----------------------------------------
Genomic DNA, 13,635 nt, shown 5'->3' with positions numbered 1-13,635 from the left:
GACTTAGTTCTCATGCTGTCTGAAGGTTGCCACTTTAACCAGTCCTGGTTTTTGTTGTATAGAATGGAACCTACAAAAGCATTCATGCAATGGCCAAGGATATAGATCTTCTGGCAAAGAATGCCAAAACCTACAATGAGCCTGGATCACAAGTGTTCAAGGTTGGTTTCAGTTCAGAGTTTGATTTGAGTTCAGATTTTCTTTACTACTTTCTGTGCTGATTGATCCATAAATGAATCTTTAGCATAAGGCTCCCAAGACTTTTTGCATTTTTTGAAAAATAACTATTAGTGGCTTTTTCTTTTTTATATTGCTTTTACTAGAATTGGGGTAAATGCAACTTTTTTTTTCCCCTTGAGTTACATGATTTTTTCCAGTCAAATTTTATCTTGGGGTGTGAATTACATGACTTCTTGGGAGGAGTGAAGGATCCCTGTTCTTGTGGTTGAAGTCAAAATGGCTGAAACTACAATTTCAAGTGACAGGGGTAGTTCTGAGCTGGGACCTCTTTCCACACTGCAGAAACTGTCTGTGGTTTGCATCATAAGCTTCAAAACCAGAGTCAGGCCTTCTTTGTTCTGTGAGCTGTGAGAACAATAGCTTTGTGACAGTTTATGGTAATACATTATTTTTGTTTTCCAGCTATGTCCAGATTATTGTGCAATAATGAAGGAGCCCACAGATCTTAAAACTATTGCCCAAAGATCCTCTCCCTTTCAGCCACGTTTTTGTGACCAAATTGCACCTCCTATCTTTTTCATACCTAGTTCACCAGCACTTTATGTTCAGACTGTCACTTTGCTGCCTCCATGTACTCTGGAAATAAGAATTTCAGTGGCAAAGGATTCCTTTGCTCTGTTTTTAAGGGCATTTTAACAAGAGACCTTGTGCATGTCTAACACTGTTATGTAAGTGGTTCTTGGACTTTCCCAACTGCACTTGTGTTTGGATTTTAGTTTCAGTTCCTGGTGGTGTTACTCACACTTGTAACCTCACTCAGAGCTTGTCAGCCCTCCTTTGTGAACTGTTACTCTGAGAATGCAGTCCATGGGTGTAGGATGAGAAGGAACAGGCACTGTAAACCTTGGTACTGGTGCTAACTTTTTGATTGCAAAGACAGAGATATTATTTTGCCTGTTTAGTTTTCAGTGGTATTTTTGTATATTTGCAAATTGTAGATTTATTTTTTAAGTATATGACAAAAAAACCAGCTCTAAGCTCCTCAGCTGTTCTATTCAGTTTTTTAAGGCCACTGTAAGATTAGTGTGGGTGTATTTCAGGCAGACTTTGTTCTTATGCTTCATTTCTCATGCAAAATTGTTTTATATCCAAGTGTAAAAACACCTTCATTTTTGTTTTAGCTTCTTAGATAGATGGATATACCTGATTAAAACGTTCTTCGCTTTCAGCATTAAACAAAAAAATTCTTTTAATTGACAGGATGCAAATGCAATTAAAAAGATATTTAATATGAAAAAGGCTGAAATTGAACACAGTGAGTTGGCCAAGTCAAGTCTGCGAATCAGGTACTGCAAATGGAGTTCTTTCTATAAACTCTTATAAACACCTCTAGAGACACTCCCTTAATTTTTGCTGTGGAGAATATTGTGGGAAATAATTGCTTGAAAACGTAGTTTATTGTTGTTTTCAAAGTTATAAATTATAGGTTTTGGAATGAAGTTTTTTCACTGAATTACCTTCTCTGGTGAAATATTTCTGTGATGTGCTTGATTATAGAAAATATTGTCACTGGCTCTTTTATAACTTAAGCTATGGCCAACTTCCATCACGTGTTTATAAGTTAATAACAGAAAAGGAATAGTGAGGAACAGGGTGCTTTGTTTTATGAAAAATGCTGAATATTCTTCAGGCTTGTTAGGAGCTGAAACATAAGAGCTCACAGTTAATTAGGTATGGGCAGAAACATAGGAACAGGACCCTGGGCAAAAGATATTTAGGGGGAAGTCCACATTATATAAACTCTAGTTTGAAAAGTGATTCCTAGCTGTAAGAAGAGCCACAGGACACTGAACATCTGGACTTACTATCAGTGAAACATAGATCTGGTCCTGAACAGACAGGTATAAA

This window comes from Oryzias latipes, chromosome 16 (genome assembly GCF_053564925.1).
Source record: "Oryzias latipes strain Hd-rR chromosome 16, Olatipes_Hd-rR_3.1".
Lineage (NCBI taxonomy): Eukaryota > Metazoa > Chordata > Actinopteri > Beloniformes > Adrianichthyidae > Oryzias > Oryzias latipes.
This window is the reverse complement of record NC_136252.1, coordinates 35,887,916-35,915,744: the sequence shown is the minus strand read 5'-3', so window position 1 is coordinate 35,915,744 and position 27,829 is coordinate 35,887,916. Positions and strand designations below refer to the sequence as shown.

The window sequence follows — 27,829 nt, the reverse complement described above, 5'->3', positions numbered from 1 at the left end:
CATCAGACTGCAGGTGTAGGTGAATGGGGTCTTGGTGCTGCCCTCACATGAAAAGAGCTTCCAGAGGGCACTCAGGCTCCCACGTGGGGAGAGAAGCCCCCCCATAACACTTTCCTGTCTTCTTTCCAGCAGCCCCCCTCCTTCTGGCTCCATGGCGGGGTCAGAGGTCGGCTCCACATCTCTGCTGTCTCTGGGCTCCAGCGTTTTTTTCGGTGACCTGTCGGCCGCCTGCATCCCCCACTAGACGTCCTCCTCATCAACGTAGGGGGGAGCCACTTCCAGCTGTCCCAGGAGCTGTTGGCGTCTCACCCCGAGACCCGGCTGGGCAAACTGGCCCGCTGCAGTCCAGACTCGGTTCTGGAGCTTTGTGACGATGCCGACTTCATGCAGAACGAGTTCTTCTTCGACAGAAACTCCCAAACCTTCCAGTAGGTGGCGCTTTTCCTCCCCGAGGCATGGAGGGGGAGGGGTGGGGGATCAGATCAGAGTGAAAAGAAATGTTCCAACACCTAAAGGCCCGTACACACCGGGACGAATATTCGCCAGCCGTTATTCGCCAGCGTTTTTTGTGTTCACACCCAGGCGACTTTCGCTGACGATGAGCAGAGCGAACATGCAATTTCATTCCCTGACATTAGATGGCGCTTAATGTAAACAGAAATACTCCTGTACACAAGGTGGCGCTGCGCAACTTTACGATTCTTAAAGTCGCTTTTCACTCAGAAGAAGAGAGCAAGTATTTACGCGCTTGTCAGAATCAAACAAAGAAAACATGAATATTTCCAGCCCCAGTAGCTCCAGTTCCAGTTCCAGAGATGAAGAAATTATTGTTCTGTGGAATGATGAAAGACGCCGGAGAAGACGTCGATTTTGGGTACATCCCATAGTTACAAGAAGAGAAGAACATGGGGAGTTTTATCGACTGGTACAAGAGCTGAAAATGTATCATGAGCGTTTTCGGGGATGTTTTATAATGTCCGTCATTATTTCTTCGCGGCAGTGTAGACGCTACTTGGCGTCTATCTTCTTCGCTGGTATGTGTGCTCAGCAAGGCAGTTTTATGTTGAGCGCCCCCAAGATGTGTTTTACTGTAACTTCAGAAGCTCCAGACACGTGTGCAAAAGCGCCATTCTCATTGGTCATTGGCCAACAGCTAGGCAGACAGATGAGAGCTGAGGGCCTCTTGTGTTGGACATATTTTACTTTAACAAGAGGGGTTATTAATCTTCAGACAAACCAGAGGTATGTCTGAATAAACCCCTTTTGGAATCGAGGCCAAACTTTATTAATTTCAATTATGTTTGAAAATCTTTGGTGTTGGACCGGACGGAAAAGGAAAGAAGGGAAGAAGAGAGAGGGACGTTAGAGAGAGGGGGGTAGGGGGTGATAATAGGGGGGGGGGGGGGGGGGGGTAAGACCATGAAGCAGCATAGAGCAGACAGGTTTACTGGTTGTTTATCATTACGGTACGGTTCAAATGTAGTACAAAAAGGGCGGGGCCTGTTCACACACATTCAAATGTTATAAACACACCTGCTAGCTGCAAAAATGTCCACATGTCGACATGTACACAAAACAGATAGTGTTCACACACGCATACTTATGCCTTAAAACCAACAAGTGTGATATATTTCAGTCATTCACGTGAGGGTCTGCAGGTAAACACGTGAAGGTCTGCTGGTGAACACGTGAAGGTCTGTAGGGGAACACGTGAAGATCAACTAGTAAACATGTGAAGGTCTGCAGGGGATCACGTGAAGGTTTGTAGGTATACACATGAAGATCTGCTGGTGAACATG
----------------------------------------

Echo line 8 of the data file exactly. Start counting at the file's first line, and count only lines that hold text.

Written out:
CATCAGACTGCAGGTGTAGGTGAATGGGGTCTTGGTGCTGCCCTCACATGAAAAGAGCTTCCAGAGGGCACTCAGGCTCCCACGTGGGGAGAGAAGCCCCCCCATAACACTTTCCTGTCTTCTTTCCAGCAGCCCCCCTCCTTCTGGCTCCATGGCGGGGTCAGAGGTCGGCTCCACATCTCTGCTGTCTCTGGGCTCCAGCGTTTTTTTCGGTGACCTGTCGGCCGCCTGCATCCCCCACTAGACGTCCTCCTCATCAACGTAGGGGGGAGCCACTTCCAGCTGTCCCAGGAGCTGTTGGCGTCTCACCCCGAGACCCGGCTGGGCAAACTGGCCCGCTGCAGTCCAGACTCGGTTCTGGAGCTTTGTGACGATGCCGACTTCATGCAGAACGAGTTCTTCTTCGACAGAAACTCCCAAACCTTCCAGTAGGTGGCGCTTTTCCTCCCCGAGGCATGGAGGGGGAGGGGTGGGGGATCAGATCAGAGTGAAAAGAAATGTTCCAACACCTAAAGGCCCGTACACACCGGGACGAATATTCGCCAGCCGTTATTCGCCAGCGTTTTTTGTGTTCACACCCAGGCGACTTTCGCTGACGATGAGCAGAGCGAACATGCAATTTCATTCCCTGACATTAGATGGCGCTTAATGTAAACAGAAATACTCCTGTACACAAGGTGGCGCTGCGCAACTTTACGATTCTTAAAGTCGCTTTTCACTCAGAAGAAGAGAGCAAGTATTTACGCGCTTGTCAGAATCAAACAAAGAAAACATGAATATTTCCAGCCCCAGTAGCTCCAGTTCCAGTTCCAGAGATGAAGAAATTATTGTTCTGTGGAATGATGAAAGACGCCGGAGAAGACGTCGATTTTGGGTACATCCCATAGTTACAAGAAGAGAAGAACATGGGGAGTTTTATCGACTGGTACAAGAGCTGAAAATGTATCATGAGCGTTTTCGGGGATGTTTTATAATGTCCGTCATTATTTCTTCGCGGCAGTGTAGACGCTACTTGGCGTCTATCTTCTTCGCTGGTATGTGTGCTCAGCAAGGCAGTTTTATGTTGAGCGCCCCCAAGATGTGTTTTACTGTAACTTCAGAAGCTCCAGACACGTGTGCAAAAGCGCCATTCTCATTGGTCATTGGCCAACAGCTAGGCAGACAGATGAGAGCTGAGGGCCTCTTGTGTTGGACATATTTTACTTTAACAAGAGGGGTTATTAATCTTCAGACAAACCAGAGGTATGTCTGAATAAACCCCTTTTGGAATCGAGGCCAAACTTTATTAATTTCAATTATGTTTGAAAATCTTTGGTGTTGGACCGGACGGAAAAGGAAAGAAGGGAAGAAGAGAGAGGGACGTTAGAGAGAGGGGGGTAGGGGGTGATAATAGGGGGGGGGGGGGGGGGGGGTAAGACCATGAAGCAGCATAGAGCAGACAGGTTTACTGGTTGTTTATCATTACGGTACGGTTCAAATGTAGTACAAAAAGGGCGGGGCCTGTTCACACACATTCAAATGTTATAAACACACCTGCTAGCTGCAAAAATGTCCACATGTCGACATGTACACAAAACAGATAGTGTTCACACACGCATACTTATGCCTTAAAACCAACAAGTGTGATATATTTCAGTCATTCACGTGAGGGTCTGCAGGTAAACACGTGAAGGTCTGCTGGTGAACACGTGAAGGTCTGTAGGGGAACACGTGAAGATCAACTAGTAAACATGTGAAGGTCTGCAGGGGATCACGTGAAGGTTTGTAGGTATACACATGAAGATCTGCTGGTGAACATG